U.S. utility-scale solar installations slowed slightly in 2018 as the industry adjusted to President Donald Trump's tariffs on imported solar panel materials.
The U.S. installed 4,361 MW of utility-scale solar capacity in 2018, compared to 4,734 MW in 2017, according to an analysis from S&P Global Market Intelligence. The biggest quarter-over-quarter change was in the fourth quarter, when capacity additions declined 23% to 1,969 MW in 2018, compared to 2,558 MW in the same period in 2017. Total operating capacity now stands at 32,785 MW.
Trump enacted a 30% tariff on solar panels and cells in January 2018 after a pair of U.S. manufacturers filed a complaint with the federal government saying foreign competition and rising imports led to their financial downfall. Industry onlookers have been wary of how the duties, which will be in place for four years and decline to 15% by the fourth year, would affect the domestic solar industry. The U.S. solar industry has cited the tariffs as the prime contributors to job losses in the sector, but an April 2018 S&P Global Ratings report found that the industry would likely survive the tariffs relatively unscathed.
"While we anticipate that this move will slow the growth in the solar market over the four-year tariff term, we expect that the industry will adjust," analysts Corinne Bendersky, Trevor d'Olier-Lees and Gonzalo Cantabrana Fernandez wrote in the report. "Moreover, the industry continues to focus on improving competitiveness by reducing balance-of-system costs, with efforts to improve efficiency, develop higher-wattage modules, and reduce hardware costs."
On fourth-quarter 2018 earnings calls, solar project developers expressed optimism toward maintaining a strong development pipeline as companies look to take advantage of the investment tax credit, or ITC, which subsidizes 30% of the project's capital costs. Projects can qualify for the full value of the ITC if they enter construction before 2020. Under a 2015 deal struck in Congress, the tax incentive has a phase-out schedule through 2022, when the credit drops permanently to 10%.
"Given how quickly panel costs are coming down, balance of plant costs are coming down, solar is a product we're going to be selling in the $25 to $30/MWh range" with the solar ITC and battery storage, then-NextEra Energy Inc. CFO and Executive Vice President of Finance John Ketchum said during the company's fourth-quarter 2018 earnings call Jan. 25. Ketchum has since taken the role of CEO at NextEra Energy Resources LLC, the company’s wholesale power generation arm.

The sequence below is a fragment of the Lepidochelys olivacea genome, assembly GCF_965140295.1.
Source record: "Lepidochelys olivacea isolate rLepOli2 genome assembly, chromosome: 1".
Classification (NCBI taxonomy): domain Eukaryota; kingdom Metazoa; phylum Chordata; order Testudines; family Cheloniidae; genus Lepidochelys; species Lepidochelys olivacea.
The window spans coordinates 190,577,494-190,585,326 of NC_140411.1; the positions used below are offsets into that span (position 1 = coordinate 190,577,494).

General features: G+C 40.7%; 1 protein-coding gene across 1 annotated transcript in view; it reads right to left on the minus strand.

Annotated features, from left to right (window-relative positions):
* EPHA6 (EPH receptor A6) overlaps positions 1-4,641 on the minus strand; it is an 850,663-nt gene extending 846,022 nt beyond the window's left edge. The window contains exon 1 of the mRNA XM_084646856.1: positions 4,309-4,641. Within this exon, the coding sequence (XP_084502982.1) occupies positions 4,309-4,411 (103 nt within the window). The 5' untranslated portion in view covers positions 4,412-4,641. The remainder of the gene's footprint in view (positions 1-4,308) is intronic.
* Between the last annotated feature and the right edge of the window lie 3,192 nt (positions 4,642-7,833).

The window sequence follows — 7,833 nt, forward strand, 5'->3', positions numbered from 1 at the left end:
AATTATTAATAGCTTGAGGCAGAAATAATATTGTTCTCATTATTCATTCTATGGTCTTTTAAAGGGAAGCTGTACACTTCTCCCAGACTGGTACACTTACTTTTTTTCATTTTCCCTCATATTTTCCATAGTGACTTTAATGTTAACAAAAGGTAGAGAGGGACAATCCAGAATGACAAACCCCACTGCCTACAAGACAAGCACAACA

The largest utility-scale solar project completed in the fourth quarter of 2018 was Capital Dynamics Holding AG's Mount Signal Solar Farm III (Imperial Valley Solar 3), a 252-MW project that is part of a group of solar farms along the California-Mexico border. With the first and third phases of the Mount Signal solar cluster online, 80% of the cluster's overall 800-MW capacity is now online, according to Capital Dynamics and developer 8minutenergy Renewables LLC. The output is secured under a 20-year power purchase agreement.
Two utility-scale projects were announced during the fourth quarter of 2018: the Bakeoven Solar Project, a 303-MW facility by Avangrid Renewables LLC in Wasco County, Ore., and the Wang Solar Project, a 120-MW facility developed by U.K.-headquartered developer Belltown Power Ltd. subsidiary Belltown Power Texas in Falls County, Texas.
The U.S. has more than 42,000 MW of solar power capacity in the development pipeline as of March 12, compared to the 33,912 MW of capacity under development in the third quarter of 2018. Of the projects in the pipeline, almost 32,000 MW is in the early development stage. The industry will see the majority of its project pipeline come online through 2021, with installations peaking at 18,900 MW in 2020.
With the third phase of the Mount Signal solar cluster now online, the list of the largest utility-scale solar projects in advanced development or under construction has slightly shifted compared to the third quarter of 2018. The Palen Solar Project (Maverick 4 Solar Project) (Almasol), a 500-MW project from EDF Renewable Energy Inc. that has been under development for more than a decade, moved into advanced development after the U.S. Interior Department's Bureau of Land Management approved the project and EDF Renewables signed power purchase agreements with Edison International's Southern California Edison Co. and Shell Energy North America (US) LP
Another project that moved onto the list is Twiggs County Solar Project (GA Solar 4), a 200-MW facility Origis Energy USA Inc. is developing for Georgia Power Co. Origis acquired the project from First Solar Inc. in October 2018. In addition, Enel Green Power North America Inc. started construction on its 252-MW Roadrunner Solar Plant in Upton, Texas.
S&P Global Market Intelligence considers a solar project to be in advanced development when two of the following five criteria are met: financing is in place, a power purchase agreement is signed, panels are secured, required permits are approved, or a contractor has signed on to the project.